As gift horses go, this was a beauty.
Just as Washington state was trying to balance a budget knocked on its backside by the worst recession since World War II, the feds rode to the rescue.
About $3 billion in stimulus dollars were shipped West to maintain funding for schools, colleges and social agencies. That and some budget sleight-of-hand helped reduce the need for hard budget cuts from $9 billion to $4.5 billion, all this to a two-year budget of $31 billion.
Yes, it is rude to look such horses in the mouth. Still, state budget writers knew there were potential flaws in this federal generosity, especially something called “maintenance of effort.” By taking the money, the state had to agree not to reduce spending in the areas that were being backfilled.
“We were very aware of it when we were getting it and spending it,” said state budget director Victor Moore. “It would be fine if this budget had played out.”
But it didn’t play out. While economists have declared the Great Recession over, the effects are still keeping state tax collections down. A government dependent on sales taxes needs people to buy stuff and people still worrying about lingering unemployment don’t spend.
Through a combination of declining tax collections, some governor vetoes, some lawsuits challenging budget cuts and some overly optimistic assumptions, a $570 million reserve fund has turned into a $1 billion-plus deficit.
Washington has company. A recent study by the Rockefeller Institute in New York reported that state tax collections have declined $63 billion over the last year – about double what was sent to the states by the feds.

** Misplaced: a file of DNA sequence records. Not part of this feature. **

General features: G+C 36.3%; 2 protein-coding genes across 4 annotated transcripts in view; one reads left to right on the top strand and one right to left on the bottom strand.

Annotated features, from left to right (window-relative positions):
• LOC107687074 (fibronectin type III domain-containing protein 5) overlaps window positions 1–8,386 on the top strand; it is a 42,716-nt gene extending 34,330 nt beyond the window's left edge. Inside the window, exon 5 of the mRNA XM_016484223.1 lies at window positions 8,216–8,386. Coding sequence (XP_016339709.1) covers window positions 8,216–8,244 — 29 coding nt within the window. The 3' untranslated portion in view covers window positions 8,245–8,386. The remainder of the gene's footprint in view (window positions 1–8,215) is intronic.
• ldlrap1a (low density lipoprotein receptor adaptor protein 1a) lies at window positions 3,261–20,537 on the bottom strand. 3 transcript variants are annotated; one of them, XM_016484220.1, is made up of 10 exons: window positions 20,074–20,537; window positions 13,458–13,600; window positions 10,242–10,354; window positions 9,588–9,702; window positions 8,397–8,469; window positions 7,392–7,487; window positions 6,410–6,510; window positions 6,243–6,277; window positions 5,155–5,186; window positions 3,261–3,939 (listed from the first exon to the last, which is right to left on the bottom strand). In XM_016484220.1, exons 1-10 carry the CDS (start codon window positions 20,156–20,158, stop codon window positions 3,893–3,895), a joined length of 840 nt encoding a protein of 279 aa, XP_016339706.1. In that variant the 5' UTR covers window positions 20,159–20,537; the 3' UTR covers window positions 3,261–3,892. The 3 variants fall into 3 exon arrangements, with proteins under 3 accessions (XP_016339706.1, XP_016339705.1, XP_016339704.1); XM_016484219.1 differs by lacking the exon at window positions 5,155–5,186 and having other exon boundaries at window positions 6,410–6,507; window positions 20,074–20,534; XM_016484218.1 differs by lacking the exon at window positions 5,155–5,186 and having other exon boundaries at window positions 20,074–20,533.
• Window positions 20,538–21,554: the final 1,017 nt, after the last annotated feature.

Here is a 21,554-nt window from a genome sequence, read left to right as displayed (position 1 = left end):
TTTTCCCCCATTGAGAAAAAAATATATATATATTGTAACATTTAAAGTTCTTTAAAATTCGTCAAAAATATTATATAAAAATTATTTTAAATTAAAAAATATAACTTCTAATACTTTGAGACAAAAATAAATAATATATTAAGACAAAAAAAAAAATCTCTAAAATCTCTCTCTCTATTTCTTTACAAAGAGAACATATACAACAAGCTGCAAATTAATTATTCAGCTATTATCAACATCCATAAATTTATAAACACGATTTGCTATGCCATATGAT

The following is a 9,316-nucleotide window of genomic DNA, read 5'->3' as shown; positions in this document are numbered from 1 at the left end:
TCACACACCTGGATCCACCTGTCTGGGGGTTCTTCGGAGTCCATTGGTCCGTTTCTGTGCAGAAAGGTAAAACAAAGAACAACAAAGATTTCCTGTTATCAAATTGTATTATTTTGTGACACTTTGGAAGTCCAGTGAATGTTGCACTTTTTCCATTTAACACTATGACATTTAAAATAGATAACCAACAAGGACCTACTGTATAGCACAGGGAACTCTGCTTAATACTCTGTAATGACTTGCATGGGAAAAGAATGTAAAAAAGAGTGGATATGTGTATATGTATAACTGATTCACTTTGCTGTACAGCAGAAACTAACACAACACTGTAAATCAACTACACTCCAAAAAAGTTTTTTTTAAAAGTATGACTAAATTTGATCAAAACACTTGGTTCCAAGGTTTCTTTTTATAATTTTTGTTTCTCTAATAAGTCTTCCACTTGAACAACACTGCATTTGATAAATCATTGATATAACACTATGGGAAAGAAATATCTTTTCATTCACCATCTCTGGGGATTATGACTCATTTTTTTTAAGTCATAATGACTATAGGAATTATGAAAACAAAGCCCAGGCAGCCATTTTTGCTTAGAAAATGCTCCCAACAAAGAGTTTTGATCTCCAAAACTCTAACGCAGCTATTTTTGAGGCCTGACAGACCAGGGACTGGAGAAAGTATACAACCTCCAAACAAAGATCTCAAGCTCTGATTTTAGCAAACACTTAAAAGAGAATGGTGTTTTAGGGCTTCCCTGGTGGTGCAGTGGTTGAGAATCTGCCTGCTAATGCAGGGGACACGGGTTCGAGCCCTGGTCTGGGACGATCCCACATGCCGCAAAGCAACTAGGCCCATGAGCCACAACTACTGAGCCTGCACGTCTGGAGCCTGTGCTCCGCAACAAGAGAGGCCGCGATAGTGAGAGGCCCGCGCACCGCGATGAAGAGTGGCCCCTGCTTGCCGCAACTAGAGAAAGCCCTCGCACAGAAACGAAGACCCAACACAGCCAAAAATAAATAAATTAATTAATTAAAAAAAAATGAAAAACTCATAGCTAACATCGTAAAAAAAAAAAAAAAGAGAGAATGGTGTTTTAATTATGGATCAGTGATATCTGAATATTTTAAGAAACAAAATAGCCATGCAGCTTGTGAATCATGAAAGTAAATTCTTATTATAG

“The worst decline in both personal income tax and sales tax in half a century represents historic weakness in the two major tax sources for states,” the report said. “Despite the recovery, most states will face budget gaps this fiscal year and next, and probably for at least one to two additional years.”
Moore now gets to propose even more cuts and savings to close the billion-dollar-plus gap. A too-common cliché in Olympia is that easy budget cuts – the ones that don’t hurt or that don’t have powerful opponents – are low-hanging fruit. When the cuts get more difficult, the budget-cutters say the low-hanging fruit has already been plucked.
That’s why, when asked about where he might find $1 billion, Moore says: “I’m buying a taller ladder.”
But it’s actually worse than that. Those “maintenance of effort” rules put huge chunks of state spending out of reach, no matter the height of the ladder.
An analysis presented earlier this month by the staff of the Senate Ways and Means Committee looked at three of the biggest pieces of the budget pie – more than two-thirds of the budget.
Of the $6.8 billion in public school money set aside for this school year, only $635 million is available to be cut because of state Supreme Court rulings against cutting basic education support. Even that 9 percent is politically or legally untenable because it includes levy equalization for property-poor districts, all-day kindergarten and class-size reductions approved by voters.
Of the $1.7 billion in higher-education money, $1.3 billion is protected from cuts by federal rules and $275 million of the rest is for financial aid programs. That leaves just $80 million in politically possible cuts.
Of the $3.4 billion in support for low-income health care, senior care and help for disabled people, only $400 million could be cut and that includes all money for the Basic Health Plan, alcohol and drug treatment programs and health care for children.
All this leaves an even-smaller chunk of state government from which to find the billion bucks. Which might be why Gov. Chris Gregoire has begun softening her opposition to tax increases, saying she would now listen to proposals.
Said Moore: “When we started talking about ‘here’s what we have left,’ she started thinking about whether we can get there with reductions alone.”
Peter Callaghan: 253-597-8657